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Cullen's sign after coronary angiography
  2. SW WEBB

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A 59 year old woman weighing 60 kg developed an inferior myocardial infarction and was treated with a combination of intravenous tissue plasminogen activator (tPA) (15 mg bolus and 35 mg infusion over one hour), abciximab (0.25 mg/kg bolus and 0.125 μg/kg/min infusion), and heparin (60 units/kg bolus and 15 units/kg/hour infusion). Coronary arteriography was carried out one hour after initiation of treatment. Right femoral artery cannulation was not successful and the procedure was performed using the left femoral approach. The patient developed an extensive haematoma at the right groin site, which extended into the retroperitoneal space and required blood transfusion.

 Twelve hours later Cullen's sign was noted. No subcutaneous heparin had been administered. The peri-umbilical bruising gradually faded over the next few days. The right groin haematoma resolved without any sequelae.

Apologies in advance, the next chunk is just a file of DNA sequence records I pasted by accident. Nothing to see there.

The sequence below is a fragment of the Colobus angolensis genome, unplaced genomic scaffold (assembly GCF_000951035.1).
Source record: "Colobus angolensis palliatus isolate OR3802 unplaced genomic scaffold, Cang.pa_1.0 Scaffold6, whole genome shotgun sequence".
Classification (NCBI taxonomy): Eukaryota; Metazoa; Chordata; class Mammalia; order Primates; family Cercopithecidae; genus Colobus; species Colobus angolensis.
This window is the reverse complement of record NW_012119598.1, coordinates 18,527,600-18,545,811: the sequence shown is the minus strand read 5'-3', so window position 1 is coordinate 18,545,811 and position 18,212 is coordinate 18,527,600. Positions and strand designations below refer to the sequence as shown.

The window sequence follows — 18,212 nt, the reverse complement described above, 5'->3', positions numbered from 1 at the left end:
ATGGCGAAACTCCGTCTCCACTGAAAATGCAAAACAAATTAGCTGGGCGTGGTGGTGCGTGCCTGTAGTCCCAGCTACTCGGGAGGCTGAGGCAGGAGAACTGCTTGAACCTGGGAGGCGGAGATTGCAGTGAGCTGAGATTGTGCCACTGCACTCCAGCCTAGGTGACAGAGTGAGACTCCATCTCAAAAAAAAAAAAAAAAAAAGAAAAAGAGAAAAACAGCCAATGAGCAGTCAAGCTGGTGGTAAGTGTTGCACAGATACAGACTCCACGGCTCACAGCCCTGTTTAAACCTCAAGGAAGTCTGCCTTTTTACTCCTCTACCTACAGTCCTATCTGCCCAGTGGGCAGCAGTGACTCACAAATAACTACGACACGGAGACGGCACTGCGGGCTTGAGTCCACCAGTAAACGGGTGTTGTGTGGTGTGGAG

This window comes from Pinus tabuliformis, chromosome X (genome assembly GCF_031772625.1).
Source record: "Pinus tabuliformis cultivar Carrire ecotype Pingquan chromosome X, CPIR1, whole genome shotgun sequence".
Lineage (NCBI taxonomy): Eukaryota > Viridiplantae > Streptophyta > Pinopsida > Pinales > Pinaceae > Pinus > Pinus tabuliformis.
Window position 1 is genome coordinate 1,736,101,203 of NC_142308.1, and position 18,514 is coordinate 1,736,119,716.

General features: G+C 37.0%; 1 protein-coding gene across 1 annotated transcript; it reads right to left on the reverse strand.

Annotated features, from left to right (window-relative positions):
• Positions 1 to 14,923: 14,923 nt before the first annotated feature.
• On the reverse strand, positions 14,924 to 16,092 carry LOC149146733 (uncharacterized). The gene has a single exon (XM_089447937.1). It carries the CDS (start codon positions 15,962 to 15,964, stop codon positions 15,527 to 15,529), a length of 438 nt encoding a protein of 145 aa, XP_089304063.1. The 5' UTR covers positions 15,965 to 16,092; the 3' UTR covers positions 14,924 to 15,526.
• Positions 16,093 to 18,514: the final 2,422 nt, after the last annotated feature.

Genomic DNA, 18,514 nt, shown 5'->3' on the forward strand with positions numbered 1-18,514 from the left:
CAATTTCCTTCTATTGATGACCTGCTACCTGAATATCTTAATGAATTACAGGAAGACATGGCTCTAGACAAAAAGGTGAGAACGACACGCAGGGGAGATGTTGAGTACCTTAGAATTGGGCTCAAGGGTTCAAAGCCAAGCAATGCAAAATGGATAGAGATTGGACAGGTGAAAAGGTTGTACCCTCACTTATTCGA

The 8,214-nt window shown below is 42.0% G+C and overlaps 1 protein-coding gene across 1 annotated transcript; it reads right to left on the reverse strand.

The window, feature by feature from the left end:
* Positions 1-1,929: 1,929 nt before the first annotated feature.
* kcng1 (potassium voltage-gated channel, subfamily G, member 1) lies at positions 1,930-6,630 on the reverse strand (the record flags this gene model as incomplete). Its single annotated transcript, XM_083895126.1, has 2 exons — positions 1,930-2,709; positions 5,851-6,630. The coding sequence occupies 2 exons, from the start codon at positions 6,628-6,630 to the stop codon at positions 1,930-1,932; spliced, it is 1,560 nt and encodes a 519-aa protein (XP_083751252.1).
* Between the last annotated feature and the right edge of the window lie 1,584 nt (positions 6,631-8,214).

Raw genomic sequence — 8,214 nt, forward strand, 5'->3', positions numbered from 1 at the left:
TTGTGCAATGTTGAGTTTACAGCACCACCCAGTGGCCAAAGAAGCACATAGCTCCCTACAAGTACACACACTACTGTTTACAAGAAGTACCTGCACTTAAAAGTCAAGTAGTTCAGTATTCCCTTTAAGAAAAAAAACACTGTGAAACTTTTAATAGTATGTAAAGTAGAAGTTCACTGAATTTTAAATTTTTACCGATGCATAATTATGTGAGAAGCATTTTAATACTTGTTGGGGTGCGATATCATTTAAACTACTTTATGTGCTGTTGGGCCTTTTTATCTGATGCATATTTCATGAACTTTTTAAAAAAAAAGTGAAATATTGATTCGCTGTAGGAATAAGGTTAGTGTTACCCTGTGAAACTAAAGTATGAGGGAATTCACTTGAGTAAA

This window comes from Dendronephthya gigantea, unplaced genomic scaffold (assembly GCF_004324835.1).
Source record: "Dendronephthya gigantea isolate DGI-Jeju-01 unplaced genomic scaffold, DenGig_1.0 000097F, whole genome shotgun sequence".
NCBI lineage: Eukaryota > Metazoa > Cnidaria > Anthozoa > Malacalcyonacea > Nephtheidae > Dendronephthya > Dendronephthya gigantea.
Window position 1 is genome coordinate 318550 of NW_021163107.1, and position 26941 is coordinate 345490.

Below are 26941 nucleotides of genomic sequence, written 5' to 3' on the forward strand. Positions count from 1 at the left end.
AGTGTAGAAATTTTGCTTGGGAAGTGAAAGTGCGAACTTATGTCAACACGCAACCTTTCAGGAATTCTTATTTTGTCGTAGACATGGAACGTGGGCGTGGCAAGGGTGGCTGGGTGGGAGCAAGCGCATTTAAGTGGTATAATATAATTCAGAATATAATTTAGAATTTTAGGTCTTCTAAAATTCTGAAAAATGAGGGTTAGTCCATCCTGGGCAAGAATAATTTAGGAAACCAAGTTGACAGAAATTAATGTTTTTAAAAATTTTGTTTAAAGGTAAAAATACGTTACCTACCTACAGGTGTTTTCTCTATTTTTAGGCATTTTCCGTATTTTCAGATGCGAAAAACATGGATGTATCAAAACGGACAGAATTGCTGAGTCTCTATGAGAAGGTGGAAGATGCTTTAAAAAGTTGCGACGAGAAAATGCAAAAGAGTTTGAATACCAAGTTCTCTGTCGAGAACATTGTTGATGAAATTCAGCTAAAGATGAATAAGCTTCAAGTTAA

Cullen's sign is the result of blood tracking along the falciform ligament from the retroperitoneal space. It is named after TS Cullen, professor of gynaecology at Johns Hopkins University, who described the sign in 1919 in a patient with a ruptured ectopic pregnancy. It is more commonly observed in acute pancreatitis and in rupture of an abdominal aortic aneurysm.